Have you heard the one about the young designer who was fired after showing a street style-inspired punk-heavy collection? It’s one of fashion’s favorite anecdotes; a true story that lives in sartorial folklore, and is sure to be retold in perpetuity for generations to come. It’s a story about following your instincts and trusting your gut. It’s the event that launched Marc Jacobs into fashion fame and cemented a trend that’s as red hot today as it was on that famous day in 1992. The disruptive show that got fashion royalty Marc Jacobs fired is of course the Perry Ellis Spring 1993 Ready to Wear spectacle.
Initiating a monologue on this topic without paying respect to the details of the fateful presentation itself would be sacrilegious. You can’t imagine the buzz a show like this would cause without tuning in to recorded footage, which reveals one of fashion’s quickest rising stars (Marc was only 29!) employing all of the game’s biggest names, in terms of OG supermodels, to create a truly historic 19 minutes (watch it here!). Christy Turlington opened the show wearing cropped corduroys and was followed by a parade of iconic walkers including Naomi Campbell, Kate Moss, and Tyra Banks. Talk about star power!
These legendary catwalk celebrities stomped and glided wearing cropped cardigans and vests, babydoll tees, oversized jackets, plaid everything (shirts, dresses, skirts, etc.), maxi skirts, and baseball tee tops. On the end of their likely insured legs were black, gray, and white Dr. Martens, Converse style sneakers, and the sandal everyone loves to hate, Birkenstocks. Beauty looks included haphazardly constructed pigtails and sporadically placed barrettes. The styling and accessorizing was so quintessentially ‘90s: tees layered on top of long sleeve shirts whose sleeves were too long, shirts tied around the waist, plenty of sheer fabric, beanies, and choker necklaces.
Marc effortlessly mixed masculine workwear (baggy pants, work boots, flannel shirts) with ultra feminine pieces (floral and fruit-covered flowy skirts and dresses). The choreography of the whole stunt feels purely theatrical and mesmerizing. The applause following the finale walk and Marc’s bow almost feels ungenuine however, because the collection was absolutely annihilated in the press (and we all know what Perry Ellis did to Marc, which, if you ask us, was a big mistake on their part. Big. Yuuuge). The world wasn’t ready to see Seattle music scene-inspired “granny dresses, “lumberjack shirts,” and “work boots,” as Vogue’s Lynn Yaeger describes. In an August 2015 review of the collection, Yaeger quotes The New York Times’ Bernadine Morris who described the parade “as if it were put together with the eyes closed in a very dark room.” Regardless, while Marc Jacobs may not have solely sparked the ‘90s grunge trend that swept pop culture, he did indubitably legitimize what was happening on the street in 1992.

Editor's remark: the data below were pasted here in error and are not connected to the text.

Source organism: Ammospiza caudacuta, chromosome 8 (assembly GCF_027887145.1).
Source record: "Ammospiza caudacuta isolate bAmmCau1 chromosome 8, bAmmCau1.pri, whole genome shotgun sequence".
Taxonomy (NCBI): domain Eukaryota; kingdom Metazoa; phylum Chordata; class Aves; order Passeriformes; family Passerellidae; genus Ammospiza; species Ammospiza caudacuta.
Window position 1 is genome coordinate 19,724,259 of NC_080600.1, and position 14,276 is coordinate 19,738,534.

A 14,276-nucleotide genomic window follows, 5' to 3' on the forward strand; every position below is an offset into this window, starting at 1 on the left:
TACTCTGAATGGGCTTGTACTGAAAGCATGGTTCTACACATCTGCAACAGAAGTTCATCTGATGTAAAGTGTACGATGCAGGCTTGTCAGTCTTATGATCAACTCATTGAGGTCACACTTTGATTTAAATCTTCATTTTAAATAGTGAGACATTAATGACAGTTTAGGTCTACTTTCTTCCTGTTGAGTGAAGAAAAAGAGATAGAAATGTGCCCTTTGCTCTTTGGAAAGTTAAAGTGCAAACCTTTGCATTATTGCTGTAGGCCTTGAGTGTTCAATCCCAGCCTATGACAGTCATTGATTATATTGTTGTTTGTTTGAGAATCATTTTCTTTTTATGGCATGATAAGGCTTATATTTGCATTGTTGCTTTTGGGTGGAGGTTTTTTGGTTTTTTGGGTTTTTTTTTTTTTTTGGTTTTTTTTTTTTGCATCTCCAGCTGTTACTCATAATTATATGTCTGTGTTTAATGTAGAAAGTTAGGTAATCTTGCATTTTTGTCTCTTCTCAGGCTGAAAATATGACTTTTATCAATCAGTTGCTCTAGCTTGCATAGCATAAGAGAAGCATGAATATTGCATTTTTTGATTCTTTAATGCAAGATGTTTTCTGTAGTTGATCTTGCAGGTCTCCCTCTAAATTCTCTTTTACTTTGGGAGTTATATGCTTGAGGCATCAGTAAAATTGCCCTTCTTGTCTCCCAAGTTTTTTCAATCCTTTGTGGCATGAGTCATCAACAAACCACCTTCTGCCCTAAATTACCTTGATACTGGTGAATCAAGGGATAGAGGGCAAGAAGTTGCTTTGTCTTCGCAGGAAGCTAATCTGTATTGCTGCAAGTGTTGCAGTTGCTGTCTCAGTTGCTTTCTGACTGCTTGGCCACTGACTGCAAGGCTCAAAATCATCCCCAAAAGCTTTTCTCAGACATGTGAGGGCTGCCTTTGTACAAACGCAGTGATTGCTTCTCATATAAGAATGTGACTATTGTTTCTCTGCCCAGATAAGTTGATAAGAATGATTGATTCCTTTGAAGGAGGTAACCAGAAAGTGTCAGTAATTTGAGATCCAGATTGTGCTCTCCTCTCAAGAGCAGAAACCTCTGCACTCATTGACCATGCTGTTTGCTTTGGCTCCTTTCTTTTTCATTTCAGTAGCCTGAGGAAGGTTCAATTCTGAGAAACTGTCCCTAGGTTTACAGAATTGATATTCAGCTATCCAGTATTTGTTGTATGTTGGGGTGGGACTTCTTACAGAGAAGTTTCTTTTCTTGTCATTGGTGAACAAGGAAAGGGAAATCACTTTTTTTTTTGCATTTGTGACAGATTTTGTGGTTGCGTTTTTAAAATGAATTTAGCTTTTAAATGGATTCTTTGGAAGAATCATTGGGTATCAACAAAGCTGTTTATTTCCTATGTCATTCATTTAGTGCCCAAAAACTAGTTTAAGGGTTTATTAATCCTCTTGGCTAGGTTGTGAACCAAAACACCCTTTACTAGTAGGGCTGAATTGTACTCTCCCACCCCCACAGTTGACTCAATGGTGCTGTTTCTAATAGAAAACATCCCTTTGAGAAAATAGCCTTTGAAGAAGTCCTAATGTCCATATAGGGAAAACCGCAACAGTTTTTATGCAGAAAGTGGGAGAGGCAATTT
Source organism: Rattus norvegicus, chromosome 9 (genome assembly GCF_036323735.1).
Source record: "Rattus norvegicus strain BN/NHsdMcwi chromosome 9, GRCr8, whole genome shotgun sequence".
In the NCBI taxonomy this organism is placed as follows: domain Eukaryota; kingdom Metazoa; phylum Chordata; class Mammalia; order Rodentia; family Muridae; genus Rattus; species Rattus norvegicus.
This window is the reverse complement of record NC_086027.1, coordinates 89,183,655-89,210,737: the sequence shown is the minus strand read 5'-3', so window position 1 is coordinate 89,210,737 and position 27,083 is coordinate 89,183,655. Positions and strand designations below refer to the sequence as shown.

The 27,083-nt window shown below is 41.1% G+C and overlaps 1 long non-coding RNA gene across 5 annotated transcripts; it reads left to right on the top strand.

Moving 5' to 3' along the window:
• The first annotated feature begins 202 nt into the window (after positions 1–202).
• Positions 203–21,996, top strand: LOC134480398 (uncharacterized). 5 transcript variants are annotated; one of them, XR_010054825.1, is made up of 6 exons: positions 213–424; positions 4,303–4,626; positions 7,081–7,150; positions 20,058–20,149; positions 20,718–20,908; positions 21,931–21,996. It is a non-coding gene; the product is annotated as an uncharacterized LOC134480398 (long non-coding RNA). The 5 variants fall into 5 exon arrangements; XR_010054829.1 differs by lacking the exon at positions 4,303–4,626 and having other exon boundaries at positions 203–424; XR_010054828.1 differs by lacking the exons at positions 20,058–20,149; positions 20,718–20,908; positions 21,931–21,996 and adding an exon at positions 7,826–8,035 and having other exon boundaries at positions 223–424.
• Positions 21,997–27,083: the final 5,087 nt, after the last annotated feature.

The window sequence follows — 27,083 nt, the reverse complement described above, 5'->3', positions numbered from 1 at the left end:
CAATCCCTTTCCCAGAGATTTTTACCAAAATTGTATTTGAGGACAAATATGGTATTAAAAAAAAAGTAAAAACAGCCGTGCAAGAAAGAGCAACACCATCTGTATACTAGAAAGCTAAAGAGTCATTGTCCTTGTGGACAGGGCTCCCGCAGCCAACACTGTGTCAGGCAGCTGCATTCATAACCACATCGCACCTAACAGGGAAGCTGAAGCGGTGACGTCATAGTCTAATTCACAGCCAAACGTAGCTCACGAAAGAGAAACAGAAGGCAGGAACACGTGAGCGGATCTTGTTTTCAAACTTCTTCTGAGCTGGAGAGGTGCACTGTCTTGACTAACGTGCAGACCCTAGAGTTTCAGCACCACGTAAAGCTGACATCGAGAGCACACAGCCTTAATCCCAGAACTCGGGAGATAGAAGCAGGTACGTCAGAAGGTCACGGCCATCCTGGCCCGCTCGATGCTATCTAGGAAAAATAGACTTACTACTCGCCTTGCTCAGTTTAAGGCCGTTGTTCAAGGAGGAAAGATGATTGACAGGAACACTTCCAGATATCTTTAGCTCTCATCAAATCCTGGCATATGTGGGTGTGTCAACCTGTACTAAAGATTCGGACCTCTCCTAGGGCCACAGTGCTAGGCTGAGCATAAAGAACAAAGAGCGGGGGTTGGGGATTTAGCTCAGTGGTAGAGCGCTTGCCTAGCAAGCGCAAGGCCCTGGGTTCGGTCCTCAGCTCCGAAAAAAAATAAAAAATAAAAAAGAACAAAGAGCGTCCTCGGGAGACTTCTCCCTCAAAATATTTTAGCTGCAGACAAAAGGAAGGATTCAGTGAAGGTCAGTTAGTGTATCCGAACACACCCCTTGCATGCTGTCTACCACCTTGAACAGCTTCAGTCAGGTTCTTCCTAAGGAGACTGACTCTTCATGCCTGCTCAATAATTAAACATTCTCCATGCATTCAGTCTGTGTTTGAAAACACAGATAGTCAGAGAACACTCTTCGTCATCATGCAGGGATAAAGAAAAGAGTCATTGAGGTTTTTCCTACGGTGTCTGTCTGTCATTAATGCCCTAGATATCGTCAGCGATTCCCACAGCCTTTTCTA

Pardon our ramble; we could go on all day erryday about this epic 19-minute event that changed the course of fashion and Marc Jacob’s career forever. (Can you blame us?) All of which brings us to the question, How can we pay proper tribute to Marc’s bravery and foresight today? Dr. Martens are a good place to start. Defending the Birkenstock trend is a good option. Staying true to your personal style and caring about your opinion only are nice ways. And of course, shopping vintage Marc Jacobs coats and jackets, dresses, skirts, and clothing galore on eBay isn’t a bad idea, either.